ent plan of feeding and aiding th
undeserving rather than let the de
serving suffer will probably be con
THE DEMOCRATIC PRESS.
Five Chicago democrats have
agreed, it is announced, to Invest
250,000 in the establishment of a
democratic dally newspaper in Chi
cago, explaining that the success of
the party in Chicago and Illinois In
th future depends upon the possession
of a strong newspaper organ in the
city by the lakes.
Aside from the fact, that the amount
to be invested by these gentlemen
would not last more than a few weeks
In the making of a newspaper against
the competition of th atrongly-eBtab-
llshed newspapers now in Chicago, it
will be necessary for them to make it
plain Just what kind of a democratic
paper they intend to start before they
can receive much encouragement.
Will it be a Bryan democratic paper,
or a Johnson democratic paper, or a
Harmon democratic paper, or a Roger
Sullivan democratic paper? The New
York World is a democratic paper,
but it refused to support Mr. Bryan.
The Brooklyn Eagle Is a democratic
paper, but it bolted Bryan the day he
was nominated. Scores and scores of
so-called 'democratio papers are pub
lished In the east, but very few of
them will support the democratic
party under the Bryan leadership.
Even th rock-ribbed democratio pa
pers of the south are making it plain
that they will no longer submit to the
domination of Bryanism.
The Chicago Chronicle, one of the
ablest papers ever printed in Chicago,
was democratic, but It starved to
death. There is no tangible evidence
that a democratic paper Is wanted In
Chicago. Which again brings up the
question ' of the New York World,
"What Is a democrat?"
Heads of the several state Institu
tions are making reports to the gov
ernor, which show an excellent condi
tion In the management of the Ne
braska public charities. No complaint
of extravagance can be laid against
the republicans In this regard in face
of the steadily decreasing per capita
cost The economies have been ef
fected not at the expense of efficiency
or the unfortunate Inmates, but by
prudent business management This
is the greatest reason why Governor
Shallenberger should be careful in
making any changes.'
Nebraska's state house has been out
of date for a long time, and is now
crowded to its utmost. This forces
the question to the front and the in
coming democratio ' legislature Will
very likely be asked to take the initial
stepB toward providing Nebraska with
a suitable capitol building. The dem
ocrats may not welcome the Intrusion
of. this issue at the present time, but
the needs of th state business de
The grand jury fired a blanket
charge and almost everybody In eight
was spattered a little. This will be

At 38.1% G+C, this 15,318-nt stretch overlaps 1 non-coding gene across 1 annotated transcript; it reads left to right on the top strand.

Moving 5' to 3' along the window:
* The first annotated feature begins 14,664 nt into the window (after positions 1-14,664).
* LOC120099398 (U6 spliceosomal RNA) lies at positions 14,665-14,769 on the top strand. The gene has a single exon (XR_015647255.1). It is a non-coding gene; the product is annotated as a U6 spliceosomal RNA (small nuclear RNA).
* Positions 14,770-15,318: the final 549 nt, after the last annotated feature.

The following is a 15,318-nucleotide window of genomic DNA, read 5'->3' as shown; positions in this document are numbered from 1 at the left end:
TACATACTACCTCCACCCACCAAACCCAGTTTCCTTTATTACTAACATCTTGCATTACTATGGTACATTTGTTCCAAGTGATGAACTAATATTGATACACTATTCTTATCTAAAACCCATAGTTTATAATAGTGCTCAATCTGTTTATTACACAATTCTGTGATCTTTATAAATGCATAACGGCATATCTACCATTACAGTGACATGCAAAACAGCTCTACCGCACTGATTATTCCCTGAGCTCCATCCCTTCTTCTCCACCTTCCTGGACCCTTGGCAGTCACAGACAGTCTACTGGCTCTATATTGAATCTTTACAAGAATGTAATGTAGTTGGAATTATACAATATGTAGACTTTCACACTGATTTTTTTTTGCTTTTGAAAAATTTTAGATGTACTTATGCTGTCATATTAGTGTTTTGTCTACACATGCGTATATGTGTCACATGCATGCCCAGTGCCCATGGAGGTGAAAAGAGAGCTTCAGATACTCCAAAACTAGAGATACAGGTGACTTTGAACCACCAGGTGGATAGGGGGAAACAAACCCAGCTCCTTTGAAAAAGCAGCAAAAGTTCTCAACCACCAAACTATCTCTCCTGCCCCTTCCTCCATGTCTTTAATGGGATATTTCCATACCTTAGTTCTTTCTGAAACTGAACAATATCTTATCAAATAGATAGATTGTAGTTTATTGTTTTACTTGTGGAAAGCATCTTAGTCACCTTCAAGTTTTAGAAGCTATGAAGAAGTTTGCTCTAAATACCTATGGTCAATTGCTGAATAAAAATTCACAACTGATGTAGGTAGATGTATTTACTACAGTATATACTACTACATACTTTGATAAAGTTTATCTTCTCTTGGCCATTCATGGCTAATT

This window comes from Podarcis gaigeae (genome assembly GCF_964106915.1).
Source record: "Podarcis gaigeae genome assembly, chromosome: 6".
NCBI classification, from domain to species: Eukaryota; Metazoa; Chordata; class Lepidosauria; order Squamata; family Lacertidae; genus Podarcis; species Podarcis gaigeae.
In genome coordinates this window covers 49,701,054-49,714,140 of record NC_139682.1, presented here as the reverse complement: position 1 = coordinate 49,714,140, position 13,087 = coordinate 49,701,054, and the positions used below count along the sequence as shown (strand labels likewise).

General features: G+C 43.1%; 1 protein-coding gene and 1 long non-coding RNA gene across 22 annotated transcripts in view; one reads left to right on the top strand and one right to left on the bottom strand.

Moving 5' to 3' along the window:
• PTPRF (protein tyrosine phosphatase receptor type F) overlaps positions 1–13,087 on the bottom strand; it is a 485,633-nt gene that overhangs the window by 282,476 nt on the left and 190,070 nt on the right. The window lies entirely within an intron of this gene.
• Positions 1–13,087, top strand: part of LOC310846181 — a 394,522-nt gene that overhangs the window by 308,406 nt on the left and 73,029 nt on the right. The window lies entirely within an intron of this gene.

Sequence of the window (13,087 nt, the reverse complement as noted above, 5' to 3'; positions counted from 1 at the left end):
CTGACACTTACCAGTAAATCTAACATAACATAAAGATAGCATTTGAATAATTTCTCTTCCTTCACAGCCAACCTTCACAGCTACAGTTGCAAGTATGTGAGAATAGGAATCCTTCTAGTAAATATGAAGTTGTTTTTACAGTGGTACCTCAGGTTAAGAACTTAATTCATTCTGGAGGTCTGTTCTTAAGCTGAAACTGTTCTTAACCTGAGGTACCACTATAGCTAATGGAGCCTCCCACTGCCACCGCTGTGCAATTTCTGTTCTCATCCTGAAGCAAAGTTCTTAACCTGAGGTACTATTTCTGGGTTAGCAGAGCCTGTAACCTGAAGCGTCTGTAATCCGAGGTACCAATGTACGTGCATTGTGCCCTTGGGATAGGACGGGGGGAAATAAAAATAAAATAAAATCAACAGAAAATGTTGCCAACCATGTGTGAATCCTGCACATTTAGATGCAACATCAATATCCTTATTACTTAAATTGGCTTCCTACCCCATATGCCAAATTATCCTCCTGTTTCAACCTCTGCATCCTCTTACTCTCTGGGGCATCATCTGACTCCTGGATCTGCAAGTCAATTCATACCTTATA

the justification when the county
comes to pay the bills. If some of
these grand juries would hand in in
dictments instead of innuendoes the
public might feel a little more kindly
The N'A York Herald has pre
sented a mass of testimony to prove
that the Chinese are in favor of an
alliance with the United States. Noth
ing has been offered to prove that the
United States favors it.
The primary elections for the se
lection of aldermanlc candidates in
Chicago will he held on Washington's
birthday. The hatchet is always in
evidence In the Chicago city elections.
Physicians insist that crawling is a
healthful exercise. Those not caring
for that exercise are recommended to
patronize the Harney car line as
"something equally as good.".
Mr. Archbold has furnished a list
i of the by-products of the Standard Oil
company, without naming any mem
bers of congress who have been sup
posed to belong in that list.
"There is a remedy for every cas
of grouch," says the optimistic Hous
ton Post Prove tt, if you can, by
curing the New Tork Sun and the In
The French government has de
cided that it will not recognize Castro.
That Is a -little surprising, as Castro
la known to be traveling with a
Attention is called to the fact that
The Be and the World-Herald are for
once in substantial accord. They
agree in the main as to the report f
the grand jury.
"American women appear to be suf
fering from a strange nervous afflic
tion," says a New Tork physician. It
Is Just Chrlstmasshopplngltls, which la
The Woman's Christian association
picked the proper season for asking
donations for the Old People's home,
and the public apparently enjoyed
playing Santa Claus.
A Dleaarvaeahla Thlak.
One million failuiaV in - twelve million
marriages Is th record for the last twenty
year. Think It over think It over. One In
THREAT POLITIC!. COMMENT.
Esteaalaaj the Merit System to Foarth
Washington Ilersld (Ind).
Provident Roowerelt, by adding over 11.000
leurth class poslmasti rs to the clssslfled
civil service, has struck a severe Mow at
hat remains ct the tpotls system, Th.it
tho whole number of fourth class post
masters will be ultimately placed under the
same classification seems certain unless